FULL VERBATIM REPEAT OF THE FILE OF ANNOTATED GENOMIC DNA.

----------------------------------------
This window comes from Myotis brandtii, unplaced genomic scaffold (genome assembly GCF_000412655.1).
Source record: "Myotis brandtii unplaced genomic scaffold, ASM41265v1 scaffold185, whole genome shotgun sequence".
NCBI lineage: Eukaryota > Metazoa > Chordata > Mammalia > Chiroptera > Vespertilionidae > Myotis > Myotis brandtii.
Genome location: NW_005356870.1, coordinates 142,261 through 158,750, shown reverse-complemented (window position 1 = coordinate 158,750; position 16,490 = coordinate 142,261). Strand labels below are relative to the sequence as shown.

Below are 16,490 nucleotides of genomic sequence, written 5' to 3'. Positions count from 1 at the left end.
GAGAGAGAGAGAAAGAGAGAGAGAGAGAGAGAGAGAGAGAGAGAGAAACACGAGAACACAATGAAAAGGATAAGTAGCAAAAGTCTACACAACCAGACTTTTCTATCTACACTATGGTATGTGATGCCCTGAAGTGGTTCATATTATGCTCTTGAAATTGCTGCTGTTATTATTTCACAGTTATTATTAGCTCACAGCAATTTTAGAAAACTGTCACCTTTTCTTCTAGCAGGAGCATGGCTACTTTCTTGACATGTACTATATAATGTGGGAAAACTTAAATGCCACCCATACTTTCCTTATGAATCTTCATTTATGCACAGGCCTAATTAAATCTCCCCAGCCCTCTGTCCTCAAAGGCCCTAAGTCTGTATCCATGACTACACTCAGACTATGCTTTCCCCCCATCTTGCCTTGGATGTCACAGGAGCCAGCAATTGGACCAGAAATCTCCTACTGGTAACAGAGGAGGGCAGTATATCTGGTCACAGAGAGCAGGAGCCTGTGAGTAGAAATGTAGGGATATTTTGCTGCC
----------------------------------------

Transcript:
This window comes from Myotis brandtii, unplaced genomic scaffold (genome assembly GCF_000412655.1).
Source record: "Myotis brandtii unplaced genomic scaffold, ASM41265v1 scaffold185, whole genome shotgun sequence".
NCBI lineage: Eukaryota > Metazoa > Chordata > Mammalia > Chiroptera > Vespertilionidae > Myotis > Myotis brandtii.
Genome location: NW_005356870.1, coordinates 142,261 through 158,750, shown reverse-complemented (window position 1 = coordinate 158,750; position 16,490 = coordinate 142,261). Strand labels below are relative to the sequence as shown.

Below are 16,490 nucleotides of genomic sequence, written 5' to 3'. Positions count from 1 at the left end.
GAGAGAGAGAGAAAGAGAGAGAGAGAGAGAGAGAGAGAGAGAGAGAAACACGAGAACACAATGAAAAGGATAAGTAGCAAAAGTCTACACAACCAGACTTTTCTATCTACACTATGGTATGTGATGCCCTGAAGTGGTTCATATTATGCTCTTGAAATTGCTGCTGTTATTATTTCACAGTTATTATTAGCTCACAGCAATTTTAGAAAACTGTCACCTTTTCTTCTAGCAGGAGCATGGCTACTTTCTTGACATGTACTATATAATGTGGGAAAACTTAAATGCCACCCATACTTTCCTTATGAATCTTCATTTATGCACAGGCCTAATTAAATCTCCCCAGCCCTCTGTCCTCAAAGGCCCTAAGTCTGTATCCATGACTACACTCAGACTATGCTTTCCCCCCATCTTGCCTTGGATGTCACAGGAGCCAGCAATTGGACCAGAAATCTCCTACTGGTAACAGAGGAGGGCAGTATATCTGGTCACAGAGAGCAGGAGCCTGTGAGTAGAAATGTAGGGATATTTTGCTGCC